Why do we refer to ships, as She or Her ?

This might be why:

At the time of the ancient mariners even as far back as 500 BC, most were 'married to the sea' due to thier love of the ocean. The ships were their liveihood, their home and their love. As a compliment to the woman they loved they named their sailing vessels after them, telling them that it would remind them of the ones they left behind for the months and sometimes years they have would be gone. This caught on. The 'she' was also given for things of great beauty found in the sea.. ie "Thar she blows!" depicting the massive water spout seen by whaling ships of old which almost all had female names. Even when ships stopped being given feminine names they were still referred to as 'she', but basically this analogy was due to a captain's love for his ship. "Shes a fine ship, Captain" etc...

It’s a term of affection
because the feminists would cry if they were called He or Him. We like to think of these things as family so they need names like QE2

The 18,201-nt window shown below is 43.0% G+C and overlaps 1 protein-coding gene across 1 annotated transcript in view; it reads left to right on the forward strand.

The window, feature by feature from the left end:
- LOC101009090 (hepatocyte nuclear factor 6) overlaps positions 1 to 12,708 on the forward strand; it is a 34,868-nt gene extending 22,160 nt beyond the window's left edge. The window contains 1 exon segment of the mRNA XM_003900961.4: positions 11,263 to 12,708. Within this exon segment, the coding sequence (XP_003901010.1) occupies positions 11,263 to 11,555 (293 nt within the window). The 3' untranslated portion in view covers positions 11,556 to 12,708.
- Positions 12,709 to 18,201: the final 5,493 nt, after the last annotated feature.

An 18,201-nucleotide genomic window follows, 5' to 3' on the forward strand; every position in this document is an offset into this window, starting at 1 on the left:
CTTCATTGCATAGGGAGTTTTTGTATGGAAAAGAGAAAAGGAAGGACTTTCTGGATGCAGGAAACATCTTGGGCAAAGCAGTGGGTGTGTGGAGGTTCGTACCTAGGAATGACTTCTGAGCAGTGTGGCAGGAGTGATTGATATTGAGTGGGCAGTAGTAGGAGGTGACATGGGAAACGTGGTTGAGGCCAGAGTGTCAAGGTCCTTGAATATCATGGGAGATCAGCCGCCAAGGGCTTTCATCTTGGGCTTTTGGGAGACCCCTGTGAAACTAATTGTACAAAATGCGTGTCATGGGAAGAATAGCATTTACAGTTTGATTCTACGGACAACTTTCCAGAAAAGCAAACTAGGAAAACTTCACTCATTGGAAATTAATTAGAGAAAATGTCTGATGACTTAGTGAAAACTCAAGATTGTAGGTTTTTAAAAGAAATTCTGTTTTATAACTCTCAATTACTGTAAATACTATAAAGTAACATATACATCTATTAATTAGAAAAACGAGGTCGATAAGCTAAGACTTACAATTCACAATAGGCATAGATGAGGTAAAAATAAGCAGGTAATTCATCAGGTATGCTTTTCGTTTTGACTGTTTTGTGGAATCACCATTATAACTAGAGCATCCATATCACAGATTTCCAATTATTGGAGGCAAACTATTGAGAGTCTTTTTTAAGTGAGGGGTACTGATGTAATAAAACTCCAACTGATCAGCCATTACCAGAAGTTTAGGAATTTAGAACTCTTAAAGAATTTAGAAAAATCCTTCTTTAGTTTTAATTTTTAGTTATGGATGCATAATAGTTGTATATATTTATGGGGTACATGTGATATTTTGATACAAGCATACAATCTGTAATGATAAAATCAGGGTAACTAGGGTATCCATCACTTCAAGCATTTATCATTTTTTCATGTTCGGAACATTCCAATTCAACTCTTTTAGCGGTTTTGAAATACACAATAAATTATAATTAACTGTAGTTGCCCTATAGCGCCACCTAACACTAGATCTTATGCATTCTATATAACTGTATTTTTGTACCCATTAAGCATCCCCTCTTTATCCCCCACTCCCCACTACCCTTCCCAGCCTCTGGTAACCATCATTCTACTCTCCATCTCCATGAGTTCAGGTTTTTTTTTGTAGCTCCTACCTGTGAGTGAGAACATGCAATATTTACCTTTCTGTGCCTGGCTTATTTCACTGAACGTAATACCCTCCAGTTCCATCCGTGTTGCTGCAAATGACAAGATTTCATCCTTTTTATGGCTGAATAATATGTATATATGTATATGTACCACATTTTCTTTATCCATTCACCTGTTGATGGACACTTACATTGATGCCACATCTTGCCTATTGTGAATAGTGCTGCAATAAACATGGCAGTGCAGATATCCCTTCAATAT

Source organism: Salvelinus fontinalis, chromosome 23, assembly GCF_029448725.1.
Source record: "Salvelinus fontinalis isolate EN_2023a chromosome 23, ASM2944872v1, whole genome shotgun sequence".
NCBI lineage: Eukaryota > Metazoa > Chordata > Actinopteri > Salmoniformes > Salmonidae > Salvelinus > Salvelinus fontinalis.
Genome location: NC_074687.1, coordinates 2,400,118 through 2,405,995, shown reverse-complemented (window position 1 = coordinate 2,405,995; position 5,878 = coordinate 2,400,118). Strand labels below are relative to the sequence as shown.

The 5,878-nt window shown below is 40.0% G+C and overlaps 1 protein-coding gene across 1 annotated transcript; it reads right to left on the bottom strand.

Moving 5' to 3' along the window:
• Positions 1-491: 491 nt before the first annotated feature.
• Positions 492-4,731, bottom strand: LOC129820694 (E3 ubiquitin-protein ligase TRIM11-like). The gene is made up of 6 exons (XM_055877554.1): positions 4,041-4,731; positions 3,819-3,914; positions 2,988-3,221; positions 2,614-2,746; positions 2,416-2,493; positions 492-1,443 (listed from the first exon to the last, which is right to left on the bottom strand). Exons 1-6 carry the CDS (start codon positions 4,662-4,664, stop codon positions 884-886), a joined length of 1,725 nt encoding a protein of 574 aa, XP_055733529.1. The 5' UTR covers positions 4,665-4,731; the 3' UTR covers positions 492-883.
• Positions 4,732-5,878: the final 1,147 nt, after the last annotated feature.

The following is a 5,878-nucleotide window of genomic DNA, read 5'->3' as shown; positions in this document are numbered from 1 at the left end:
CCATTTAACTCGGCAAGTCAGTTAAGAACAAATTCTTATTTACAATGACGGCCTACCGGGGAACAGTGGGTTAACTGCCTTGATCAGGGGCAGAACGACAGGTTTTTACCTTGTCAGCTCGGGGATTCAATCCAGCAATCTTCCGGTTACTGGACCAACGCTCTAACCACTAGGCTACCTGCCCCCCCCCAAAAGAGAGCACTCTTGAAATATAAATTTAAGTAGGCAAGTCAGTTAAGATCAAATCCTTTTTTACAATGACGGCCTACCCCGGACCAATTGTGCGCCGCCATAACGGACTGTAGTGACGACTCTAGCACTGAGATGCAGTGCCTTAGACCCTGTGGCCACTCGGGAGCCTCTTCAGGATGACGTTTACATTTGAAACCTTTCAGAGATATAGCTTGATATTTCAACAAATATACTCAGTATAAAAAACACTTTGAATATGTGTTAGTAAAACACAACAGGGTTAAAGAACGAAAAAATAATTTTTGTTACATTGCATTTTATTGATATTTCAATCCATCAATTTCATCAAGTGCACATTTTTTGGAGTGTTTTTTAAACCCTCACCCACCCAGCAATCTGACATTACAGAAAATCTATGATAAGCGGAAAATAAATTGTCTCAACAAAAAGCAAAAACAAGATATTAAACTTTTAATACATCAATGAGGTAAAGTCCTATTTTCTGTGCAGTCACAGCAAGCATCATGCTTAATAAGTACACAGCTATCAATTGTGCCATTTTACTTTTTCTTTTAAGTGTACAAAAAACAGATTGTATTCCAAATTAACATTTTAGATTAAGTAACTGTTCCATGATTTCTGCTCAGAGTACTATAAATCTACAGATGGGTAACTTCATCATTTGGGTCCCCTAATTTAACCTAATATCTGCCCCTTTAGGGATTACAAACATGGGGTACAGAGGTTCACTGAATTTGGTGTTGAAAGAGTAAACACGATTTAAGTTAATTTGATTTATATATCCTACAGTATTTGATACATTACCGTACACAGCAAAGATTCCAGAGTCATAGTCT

Because they carry the traits of a woman.

She needs to be taken care of in order to respond.

When you clean and give her a new paint job she looks beautiful.

When she breaks down you will do anything to keep her going.

She needs constant attention.

She will bring you through the bad storms.

She will protect you with her guns of fire.

With her bow she capture your attention just as a breast of a woman.

When she pulls into port like entering a room you salute her.

She constantly is working over time to be the best she can be in all the sea.

She needs her rest as she pulls into port.

When she comes back from a long journey everyone is happy to see her.

Even when she grows old she never stops working.

Sincerely yours,
Fred M. Hunter
Well look at the size of their bottoms
Originally all items and objects were either masculine or feminine or neuter. English, however, lost these genders as time past but few have stayed such as calling a boat 'she'. Look at the old languages like latin or greek. Not sure why, in french the boat is a 'he' not a 'she'.
To please the sea goddess Minerva
ship sounds with she

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